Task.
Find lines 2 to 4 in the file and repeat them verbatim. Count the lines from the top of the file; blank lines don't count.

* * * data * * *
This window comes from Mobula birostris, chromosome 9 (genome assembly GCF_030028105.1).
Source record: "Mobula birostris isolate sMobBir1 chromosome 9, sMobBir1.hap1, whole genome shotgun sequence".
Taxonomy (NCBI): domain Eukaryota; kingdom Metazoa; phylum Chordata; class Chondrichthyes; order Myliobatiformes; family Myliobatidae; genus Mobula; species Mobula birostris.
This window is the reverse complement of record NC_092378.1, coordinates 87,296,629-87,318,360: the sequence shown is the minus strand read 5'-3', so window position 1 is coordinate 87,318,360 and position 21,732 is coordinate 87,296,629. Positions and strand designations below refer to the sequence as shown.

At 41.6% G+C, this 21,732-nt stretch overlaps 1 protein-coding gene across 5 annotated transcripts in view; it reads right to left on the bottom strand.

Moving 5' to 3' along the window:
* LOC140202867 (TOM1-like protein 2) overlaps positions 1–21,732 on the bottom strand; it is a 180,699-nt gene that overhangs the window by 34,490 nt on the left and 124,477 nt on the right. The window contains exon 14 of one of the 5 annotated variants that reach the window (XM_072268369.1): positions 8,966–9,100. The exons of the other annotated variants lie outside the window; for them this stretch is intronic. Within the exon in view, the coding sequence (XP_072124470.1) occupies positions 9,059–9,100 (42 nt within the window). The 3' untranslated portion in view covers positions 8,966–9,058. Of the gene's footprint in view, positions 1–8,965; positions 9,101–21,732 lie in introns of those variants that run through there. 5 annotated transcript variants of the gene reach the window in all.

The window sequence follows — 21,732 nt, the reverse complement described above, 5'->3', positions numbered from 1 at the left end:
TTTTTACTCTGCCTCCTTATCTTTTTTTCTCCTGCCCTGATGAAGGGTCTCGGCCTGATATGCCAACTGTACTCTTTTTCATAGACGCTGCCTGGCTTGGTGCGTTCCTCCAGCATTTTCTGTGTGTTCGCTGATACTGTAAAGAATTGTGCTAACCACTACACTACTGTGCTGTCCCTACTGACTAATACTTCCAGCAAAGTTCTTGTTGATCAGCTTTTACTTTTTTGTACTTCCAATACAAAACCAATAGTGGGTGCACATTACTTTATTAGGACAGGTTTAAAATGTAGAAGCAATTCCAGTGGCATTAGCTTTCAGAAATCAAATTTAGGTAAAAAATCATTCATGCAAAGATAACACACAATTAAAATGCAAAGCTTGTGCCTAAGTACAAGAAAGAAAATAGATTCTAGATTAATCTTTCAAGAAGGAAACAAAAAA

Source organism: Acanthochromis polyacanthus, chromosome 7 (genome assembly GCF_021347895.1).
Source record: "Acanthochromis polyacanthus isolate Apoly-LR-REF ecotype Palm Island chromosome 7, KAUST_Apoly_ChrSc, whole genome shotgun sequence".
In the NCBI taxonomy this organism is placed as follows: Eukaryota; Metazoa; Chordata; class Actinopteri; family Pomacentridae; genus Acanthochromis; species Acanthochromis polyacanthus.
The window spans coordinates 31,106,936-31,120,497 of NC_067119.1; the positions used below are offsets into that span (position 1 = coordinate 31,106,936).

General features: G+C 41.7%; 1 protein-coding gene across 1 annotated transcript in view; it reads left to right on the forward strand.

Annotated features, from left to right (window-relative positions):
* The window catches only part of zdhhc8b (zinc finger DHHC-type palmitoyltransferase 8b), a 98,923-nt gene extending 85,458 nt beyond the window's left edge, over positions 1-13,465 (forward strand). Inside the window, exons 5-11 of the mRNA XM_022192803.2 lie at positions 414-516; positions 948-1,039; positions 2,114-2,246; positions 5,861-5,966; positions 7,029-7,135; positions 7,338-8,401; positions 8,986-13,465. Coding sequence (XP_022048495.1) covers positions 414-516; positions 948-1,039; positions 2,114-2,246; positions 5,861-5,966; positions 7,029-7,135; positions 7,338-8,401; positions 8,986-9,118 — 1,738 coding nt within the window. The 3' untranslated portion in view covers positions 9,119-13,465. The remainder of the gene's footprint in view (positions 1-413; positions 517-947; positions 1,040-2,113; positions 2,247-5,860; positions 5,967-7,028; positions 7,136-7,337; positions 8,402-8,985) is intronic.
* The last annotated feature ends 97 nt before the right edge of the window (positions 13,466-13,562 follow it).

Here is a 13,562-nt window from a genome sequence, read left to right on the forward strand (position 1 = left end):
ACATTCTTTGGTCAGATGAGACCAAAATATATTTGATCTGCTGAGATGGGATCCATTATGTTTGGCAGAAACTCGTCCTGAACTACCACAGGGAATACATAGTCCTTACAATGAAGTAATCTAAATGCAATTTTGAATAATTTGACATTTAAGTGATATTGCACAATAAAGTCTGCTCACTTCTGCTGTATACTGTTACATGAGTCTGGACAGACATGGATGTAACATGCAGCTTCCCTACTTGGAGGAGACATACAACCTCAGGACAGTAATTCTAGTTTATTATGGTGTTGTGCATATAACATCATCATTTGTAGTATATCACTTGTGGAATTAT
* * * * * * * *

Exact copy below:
Source record: "Mobula birostris isolate sMobBir1 chromosome 9, sMobBir1.hap1, whole genome shotgun sequence".
Taxonomy (NCBI): domain Eukaryota; kingdom Metazoa; phylum Chordata; class Chondrichthyes; order Myliobatiformes; family Myliobatidae; genus Mobula; species Mobula birostris.
This window is the reverse complement of record NC_092378.1, coordinates 87,296,629-87,318,360: the sequence shown is the minus strand read 5'-3', so window position 1 is coordinate 87,318,360 and position 21,732 is coordinate 87,296,629. Positions and strand designations below refer to the sequence as shown.